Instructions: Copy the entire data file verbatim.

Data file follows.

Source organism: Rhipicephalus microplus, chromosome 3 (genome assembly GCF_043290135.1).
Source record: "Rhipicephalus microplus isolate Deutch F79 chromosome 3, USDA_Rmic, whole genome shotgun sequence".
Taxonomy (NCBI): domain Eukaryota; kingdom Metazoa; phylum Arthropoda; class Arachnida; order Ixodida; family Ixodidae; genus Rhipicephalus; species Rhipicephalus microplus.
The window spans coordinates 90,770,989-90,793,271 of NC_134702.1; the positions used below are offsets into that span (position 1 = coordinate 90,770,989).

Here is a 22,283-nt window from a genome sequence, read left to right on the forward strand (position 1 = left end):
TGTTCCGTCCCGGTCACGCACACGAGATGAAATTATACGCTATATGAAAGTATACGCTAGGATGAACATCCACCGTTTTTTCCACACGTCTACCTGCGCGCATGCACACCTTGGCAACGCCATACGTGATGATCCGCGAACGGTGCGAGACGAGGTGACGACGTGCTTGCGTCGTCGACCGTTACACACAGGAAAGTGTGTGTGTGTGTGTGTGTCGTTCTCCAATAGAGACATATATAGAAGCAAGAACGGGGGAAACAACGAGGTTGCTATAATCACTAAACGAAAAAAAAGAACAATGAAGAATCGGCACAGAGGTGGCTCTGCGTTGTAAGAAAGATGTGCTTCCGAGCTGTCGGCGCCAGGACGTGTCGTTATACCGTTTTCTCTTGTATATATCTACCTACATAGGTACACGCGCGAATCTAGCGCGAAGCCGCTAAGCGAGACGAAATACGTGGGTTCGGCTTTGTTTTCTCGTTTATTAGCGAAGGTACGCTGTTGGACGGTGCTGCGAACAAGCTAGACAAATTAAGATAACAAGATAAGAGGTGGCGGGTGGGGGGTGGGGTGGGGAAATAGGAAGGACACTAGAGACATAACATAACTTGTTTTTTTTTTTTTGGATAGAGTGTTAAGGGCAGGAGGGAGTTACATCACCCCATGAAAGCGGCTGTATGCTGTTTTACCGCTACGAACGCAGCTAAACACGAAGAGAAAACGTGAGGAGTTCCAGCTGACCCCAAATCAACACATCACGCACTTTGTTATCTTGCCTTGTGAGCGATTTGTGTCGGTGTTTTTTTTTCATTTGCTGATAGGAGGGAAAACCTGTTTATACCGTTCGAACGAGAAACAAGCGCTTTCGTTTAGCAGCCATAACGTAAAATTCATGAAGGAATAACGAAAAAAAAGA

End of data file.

Source organism: Rhipicephalus microplus, chromosome 3 (genome assembly GCF_043290135.1).
Source record: "Rhipicephalus microplus isolate Deutch F79 chromosome 3, USDA_Rmic, whole genome shotgun sequence".
Taxonomy (NCBI): domain Eukaryota; kingdom Metazoa; phylum Arthropoda; class Arachnida; order Ixodida; family Ixodidae; genus Rhipicephalus; species Rhipicephalus microplus.
The window spans coordinates 90,770,989-90,793,271 of NC_134702.1; the positions used below are offsets into that span (position 1 = coordinate 90,770,989).

Here is a 22,283-nt window from a genome sequence, read left to right on the forward strand (position 1 = left end):
TGTTCCGTCCCGGTCACGCACACGAGATGAAATTATACGCTATATGAAAGTATACGCTAGGATGAACATCCACCGTTTTTTCCACACGTCTACCTGCGCGCATGCACACCTTGGCAACGCCATACGTGATGATCCGCGAACGGTGCGAGACGAGGTGACGACGTGCTTGCGTCGTCGACCGTTACACACAGGAAAGTGTGTGTGTGTGTGTGTGTCGTTCTCCAATAGAGACATATATAGAAGCAAGAACGGGGGAAACAACGAGGTTGCTATAATCACTAAACGAAAAAAAAGAACAATGAAGAATCGGCACAGAGGTGGCTCTGCGTTGTAAGAAAGATGTGCTTCCGAGCTGTCGGCGCCAGGACGTGTCGTTATACCGTTTTCTCTTGTATATATCTACCTACATAGGTACACGCGCGAATCTAGCGCGAAGCCGCTAAGCGAGACGAAATACGTGGGTTCGGCTTTGTTTTCTCGTTTATTAGCGAAGGTACGCTGTTGGACGGTGCTGCGAACAAGCTAGACAAATTAAGATAACAAGATAAGAGGTGGCGGGTGGGGGGTGGGGTGGGGAAATAGGAAGGACACTAGAGACATAACATAACTTGTTTTTTTTTTTTTGGATAGAGTGTTAAGGGCAGGAGGGAGTTACATCACCCCATGAAAGCGGCTGTATGCTGTTTTACCGCTACGAACGCAGCTAAACACGAAGAGAAAACGTGAGGAGTTCCAGCTGACCCCAAATCAACACATCACGCACTTTGTTATCTTGCCTTGTGAGCGATTTGTGTCGGTGTTTTTTTTTCATTTGCTGATAGGAGGGAAAACCTGTTTATACCGTTCGAACGAGAAACAAGCGCTTTCGTTTAGCAGCCATAACGTAAAATTCATGAAGGAATAACGAAAAAAAAGA